Illinois Supreme Court: Union Workers Can’t Sue Under Biometric Law

April 17, 2023 by

Illinois’ top court said U.S. labor law bars unionized workers from suing their employers for violations of the state’s biometric privacy law, which can expose companies to massive penalties.

The Illinois Supreme Court unanimously held that campus security workers at Roosevelt University in Chicago must bring claims that the school used their fingerprints for timekeeping without their consent in union arbitration rather than court.

The university was backed by the U.S. Chamber of Commerce, the largest American business lobby, and groups representing the retail and restaurant industries.

The groups in a brief last year said a ruling against Roosevelt would create uncertainty over the enforceability of union contracts and hobble employers’ ability to negotiate agreements with unions.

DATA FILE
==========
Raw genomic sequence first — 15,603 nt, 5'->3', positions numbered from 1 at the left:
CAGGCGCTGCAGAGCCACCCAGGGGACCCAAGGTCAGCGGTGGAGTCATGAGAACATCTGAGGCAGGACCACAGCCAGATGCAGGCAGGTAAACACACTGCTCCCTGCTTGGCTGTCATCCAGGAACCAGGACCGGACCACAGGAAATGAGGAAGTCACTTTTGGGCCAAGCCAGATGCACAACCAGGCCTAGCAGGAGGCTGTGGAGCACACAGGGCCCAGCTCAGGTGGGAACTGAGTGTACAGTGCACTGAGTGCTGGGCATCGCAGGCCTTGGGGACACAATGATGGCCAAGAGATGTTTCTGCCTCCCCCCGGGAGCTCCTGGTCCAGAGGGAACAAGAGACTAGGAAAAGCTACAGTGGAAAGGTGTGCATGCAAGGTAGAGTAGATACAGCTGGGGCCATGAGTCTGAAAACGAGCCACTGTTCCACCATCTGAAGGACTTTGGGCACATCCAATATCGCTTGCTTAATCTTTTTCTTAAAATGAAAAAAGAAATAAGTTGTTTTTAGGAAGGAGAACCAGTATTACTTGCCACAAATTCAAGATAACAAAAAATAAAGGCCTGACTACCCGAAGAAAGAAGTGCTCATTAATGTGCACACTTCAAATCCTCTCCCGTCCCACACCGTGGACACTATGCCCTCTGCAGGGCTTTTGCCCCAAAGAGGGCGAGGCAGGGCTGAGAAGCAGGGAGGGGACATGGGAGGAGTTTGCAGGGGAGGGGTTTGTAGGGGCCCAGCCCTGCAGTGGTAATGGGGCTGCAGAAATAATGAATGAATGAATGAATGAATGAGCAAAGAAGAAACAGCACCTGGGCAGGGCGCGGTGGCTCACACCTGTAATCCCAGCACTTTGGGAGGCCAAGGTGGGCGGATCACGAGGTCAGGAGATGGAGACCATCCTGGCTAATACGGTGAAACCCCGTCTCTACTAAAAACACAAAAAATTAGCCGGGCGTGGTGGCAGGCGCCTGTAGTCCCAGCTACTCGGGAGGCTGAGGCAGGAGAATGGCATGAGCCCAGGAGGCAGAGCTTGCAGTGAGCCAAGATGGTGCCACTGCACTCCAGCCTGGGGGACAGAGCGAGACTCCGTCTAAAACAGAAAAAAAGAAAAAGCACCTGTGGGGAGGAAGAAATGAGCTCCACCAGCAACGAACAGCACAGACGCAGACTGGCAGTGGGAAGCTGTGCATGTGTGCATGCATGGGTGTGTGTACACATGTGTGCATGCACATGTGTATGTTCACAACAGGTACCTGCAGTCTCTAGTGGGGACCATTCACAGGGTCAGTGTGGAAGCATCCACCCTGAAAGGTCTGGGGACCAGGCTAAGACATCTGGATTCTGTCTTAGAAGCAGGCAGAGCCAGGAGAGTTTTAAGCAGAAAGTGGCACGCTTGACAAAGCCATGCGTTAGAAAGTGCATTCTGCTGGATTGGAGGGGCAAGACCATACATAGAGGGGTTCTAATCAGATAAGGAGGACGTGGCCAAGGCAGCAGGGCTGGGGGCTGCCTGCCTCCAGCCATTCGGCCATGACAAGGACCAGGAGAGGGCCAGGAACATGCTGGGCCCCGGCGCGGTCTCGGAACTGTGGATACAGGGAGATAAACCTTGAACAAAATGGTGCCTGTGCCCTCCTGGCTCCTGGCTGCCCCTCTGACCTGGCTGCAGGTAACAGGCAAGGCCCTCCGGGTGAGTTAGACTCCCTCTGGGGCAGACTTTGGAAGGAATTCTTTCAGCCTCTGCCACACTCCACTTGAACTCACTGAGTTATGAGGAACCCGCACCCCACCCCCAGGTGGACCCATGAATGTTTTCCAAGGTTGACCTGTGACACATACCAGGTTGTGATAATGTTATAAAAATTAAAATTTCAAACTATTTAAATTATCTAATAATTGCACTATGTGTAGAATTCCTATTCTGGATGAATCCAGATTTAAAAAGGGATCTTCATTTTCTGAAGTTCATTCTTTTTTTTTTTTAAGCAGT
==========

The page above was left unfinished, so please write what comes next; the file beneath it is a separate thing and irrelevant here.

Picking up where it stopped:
The university and lawyers for the plaintiff did not immediately respond to requests for comment.

The Illinois Biometric Information Privacy Act (BIPA) requires companies to obtain permission before collecting fingerprints, retinal scans and other biometric information from workers and consumers.

The law imposes penalties of up to $5,000 per violation, which can add up quickly in class action lawsuits.

The Illinois Supreme Court last month said fast-food chain White Castle System Inc must face claims that it scanned the fingerprints of 9,500 employees without their consent, which the company says could cost it $17 billion.

The BIPA, adopted in 2008, is the only law in the U.S. that grants workers and consumers a right to sue over the mishandling of biometric information.

But the state Supreme Court said federal labor law preempts that right for unionized workers because their collective bargaining agreements establish procedures for arbitrators to hear legal disputes.

A Chicago-based federal appeals court came to the same conclusion in a pair of cases decided since 2019.

Only about 6% of private-sector U.S. workers are union members, so the ruling is not likely to significantly decrease the number of lawsuits alleging violations of BIPA.